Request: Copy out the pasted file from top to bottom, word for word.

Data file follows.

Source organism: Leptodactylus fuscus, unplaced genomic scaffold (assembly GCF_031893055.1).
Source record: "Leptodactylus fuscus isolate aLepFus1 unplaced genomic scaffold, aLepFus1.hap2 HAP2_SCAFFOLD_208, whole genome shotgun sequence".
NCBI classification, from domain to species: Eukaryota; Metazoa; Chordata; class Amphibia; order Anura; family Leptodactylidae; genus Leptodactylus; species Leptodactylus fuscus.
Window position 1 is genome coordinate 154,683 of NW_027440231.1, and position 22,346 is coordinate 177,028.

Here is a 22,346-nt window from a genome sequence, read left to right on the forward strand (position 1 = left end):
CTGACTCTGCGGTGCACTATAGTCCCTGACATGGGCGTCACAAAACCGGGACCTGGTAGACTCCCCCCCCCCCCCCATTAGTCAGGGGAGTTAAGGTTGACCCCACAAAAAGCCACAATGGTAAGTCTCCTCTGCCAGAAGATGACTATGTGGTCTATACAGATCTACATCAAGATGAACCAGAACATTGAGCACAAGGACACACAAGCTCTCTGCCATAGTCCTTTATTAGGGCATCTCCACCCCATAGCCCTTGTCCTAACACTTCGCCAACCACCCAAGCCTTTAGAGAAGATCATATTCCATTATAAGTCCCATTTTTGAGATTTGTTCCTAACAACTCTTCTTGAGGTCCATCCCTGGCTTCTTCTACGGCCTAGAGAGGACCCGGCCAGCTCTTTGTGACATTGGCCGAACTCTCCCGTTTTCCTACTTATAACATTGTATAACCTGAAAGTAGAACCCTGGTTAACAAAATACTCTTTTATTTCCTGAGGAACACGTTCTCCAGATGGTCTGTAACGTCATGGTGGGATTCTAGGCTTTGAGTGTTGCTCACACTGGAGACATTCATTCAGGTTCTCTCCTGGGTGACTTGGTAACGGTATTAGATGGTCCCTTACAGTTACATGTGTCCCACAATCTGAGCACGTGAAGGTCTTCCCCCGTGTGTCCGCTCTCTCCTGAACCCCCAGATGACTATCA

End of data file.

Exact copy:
Source organism: Leptodactylus fuscus, unplaced genomic scaffold (assembly GCF_031893055.1).
Source record: "Leptodactylus fuscus isolate aLepFus1 unplaced genomic scaffold, aLepFus1.hap2 HAP2_SCAFFOLD_208, whole genome shotgun sequence".
NCBI classification, from domain to species: Eukaryota; Metazoa; Chordata; class Amphibia; order Anura; family Leptodactylidae; genus Leptodactylus; species Leptodactylus fuscus.
Window position 1 is genome coordinate 154,683 of NW_027440231.1, and position 22,346 is coordinate 177,028.

Here is a 22,346-nt window from a genome sequence, read left to right on the forward strand (position 1 = left end):
CTGACTCTGCGGTGCACTATAGTCCCTGACATGGGCGTCACAAAACCGGGACCTGGTAGACTCCCCCCCCCCCCCCATTAGTCAGGGGAGTTAAGGTTGACCCCACAAAAAGCCACAATGGTAAGTCTCCTCTGCCAGAAGATGACTATGTGGTCTATACAGATCTACATCAAGATGAACCAGAACATTGAGCACAAGGACACACAAGCTCTCTGCCATAGTCCTTTATTAGGGCATCTCCACCCCATAGCCCTTGTCCTAACACTTCGCCAACCACCCAAGCCTTTAGAGAAGATCATATTCCATTATAAGTCCCATTTTTGAGATTTGTTCCTAACAACTCTTCTTGAGGTCCATCCCTGGCTTCTTCTACGGCCTAGAGAGGACCCGGCCAGCTCTTTGTGACATTGGCCGAACTCTCCCGTTTTCCTACTTATAACATTGTATAACCTGAAAGTAGAACCCTGGTTAACAAAATACTCTTTTATTTCCTGAGGAACACGTTCTCCAGATGGTCTGTAACGTCATGGTGGGATTCTAGGCTTTGAGTGTTGCTCACACTGGAGACATTCATTCAGGTTCTCTCCTGGGTGACTTGGTAACGGTATTAGATGGTCCCTTACAGTTACATGTGTCCCACAATCTGAGCACGTGAAGGTCTTCCCCCGTGTGTCCGCTCTCTCCTGAACCCCCAGATGACTATCA